Without a decent low growth worker tax base with higher Middle Class pay we can’t fund our crowded schools or rebuild our bridges and roads. Why do you think our public schools are failing in math and science? I clearly believe its too much growth and subsequently not enough decent wage revenues with too much in-sourcing and outsourcing deterioration of the Middle Class tax bases.

    King County’s solution, raise our property assessments as home values collapse. Sounds good if you’re renting, don’t smirk, the landlords pass on the illegal increases. Appeal your property assessments, its slam dunk, you’ll win in this corrupt and desparate political environment.

    You won’t hear almost all the Dem/Rep politicians or media talk clear thinking like me, you will hear Dr. Nader talk like me though.

  17. 17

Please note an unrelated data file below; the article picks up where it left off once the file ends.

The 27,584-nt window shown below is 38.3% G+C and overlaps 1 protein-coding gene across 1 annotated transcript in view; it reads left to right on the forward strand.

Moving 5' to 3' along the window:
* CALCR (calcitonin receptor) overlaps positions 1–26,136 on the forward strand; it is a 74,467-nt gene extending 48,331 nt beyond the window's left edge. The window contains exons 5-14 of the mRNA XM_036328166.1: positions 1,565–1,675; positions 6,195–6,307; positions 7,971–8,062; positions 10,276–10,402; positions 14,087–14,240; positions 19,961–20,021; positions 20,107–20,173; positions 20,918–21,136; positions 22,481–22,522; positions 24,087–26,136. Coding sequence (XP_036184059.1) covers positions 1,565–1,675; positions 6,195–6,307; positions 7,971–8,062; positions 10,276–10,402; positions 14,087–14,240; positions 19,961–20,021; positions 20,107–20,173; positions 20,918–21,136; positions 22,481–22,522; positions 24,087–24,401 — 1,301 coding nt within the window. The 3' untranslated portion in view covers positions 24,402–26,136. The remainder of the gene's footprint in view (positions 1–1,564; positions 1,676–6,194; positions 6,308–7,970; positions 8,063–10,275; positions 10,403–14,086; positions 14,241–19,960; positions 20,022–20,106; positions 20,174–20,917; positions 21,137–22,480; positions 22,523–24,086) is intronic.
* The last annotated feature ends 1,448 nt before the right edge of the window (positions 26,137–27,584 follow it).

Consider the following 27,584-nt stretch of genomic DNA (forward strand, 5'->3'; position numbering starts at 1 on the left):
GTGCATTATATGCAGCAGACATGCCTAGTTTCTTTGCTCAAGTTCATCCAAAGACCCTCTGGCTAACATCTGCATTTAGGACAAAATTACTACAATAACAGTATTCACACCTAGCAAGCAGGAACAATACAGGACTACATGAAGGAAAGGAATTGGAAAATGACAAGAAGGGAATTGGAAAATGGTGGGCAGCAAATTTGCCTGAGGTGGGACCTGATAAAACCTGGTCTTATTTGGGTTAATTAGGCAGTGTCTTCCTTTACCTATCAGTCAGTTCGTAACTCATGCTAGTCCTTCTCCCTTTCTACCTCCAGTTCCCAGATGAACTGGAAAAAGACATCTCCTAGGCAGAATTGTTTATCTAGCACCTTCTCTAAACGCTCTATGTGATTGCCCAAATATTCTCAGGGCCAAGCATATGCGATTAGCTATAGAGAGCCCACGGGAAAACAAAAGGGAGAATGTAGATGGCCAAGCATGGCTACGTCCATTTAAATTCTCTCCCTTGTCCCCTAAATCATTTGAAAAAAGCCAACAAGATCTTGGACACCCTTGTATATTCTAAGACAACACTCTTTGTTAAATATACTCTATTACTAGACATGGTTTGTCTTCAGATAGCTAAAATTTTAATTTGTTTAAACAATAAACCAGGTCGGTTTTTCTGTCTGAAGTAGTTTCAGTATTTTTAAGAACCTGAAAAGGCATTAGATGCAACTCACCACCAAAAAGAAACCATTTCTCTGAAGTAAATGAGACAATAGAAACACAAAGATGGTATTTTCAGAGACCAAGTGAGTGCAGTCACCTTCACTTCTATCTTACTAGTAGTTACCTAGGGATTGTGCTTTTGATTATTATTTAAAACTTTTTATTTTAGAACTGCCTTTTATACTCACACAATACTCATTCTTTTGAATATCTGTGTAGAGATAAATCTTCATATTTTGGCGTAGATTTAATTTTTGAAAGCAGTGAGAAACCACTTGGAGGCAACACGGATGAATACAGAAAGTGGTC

Pegasus says:

    Sign Of The Times….Payback For Sonic Fans

    The main player in buying the Sonics gets butt kicked financially.

    AP
    Chesapeake Energy CEO forced to sell company stock
    Friday October 10, 8:14 pm ET
    Chesapeake Energy CEO Aubrey McClendon sells bulk of his stock to meet margin calls

    OKLAHOMA CITY (AP) — Aubrey K. McClendon, the billionaire chief executive of Chesapeake Energy Corp., has sold “substantially all” of his stock in the company over the past three days in order to meet margin loan calls, the company said Friday.

    Last month, Forbes showed McClendon at No. 134 on its list of the nation’s 400 richest people, with a net worth of $3 billion, an increase from $2.1 billion the previous year.

    A margin loan is a loan made by a brokerage house to a client that allows the customer to buy stocks on credit using securities. When a stock dips below a certain point, brokers who lent investors money through margin agreements demand that the investors sell part of the stock or pony up cash to cover losses.

    McClendon said he looked forward to rebuilding his ownership position in the company. He and Tom Ward co-founded Chesapeake Energy, the county’s largest producer of natural gas, in 1989.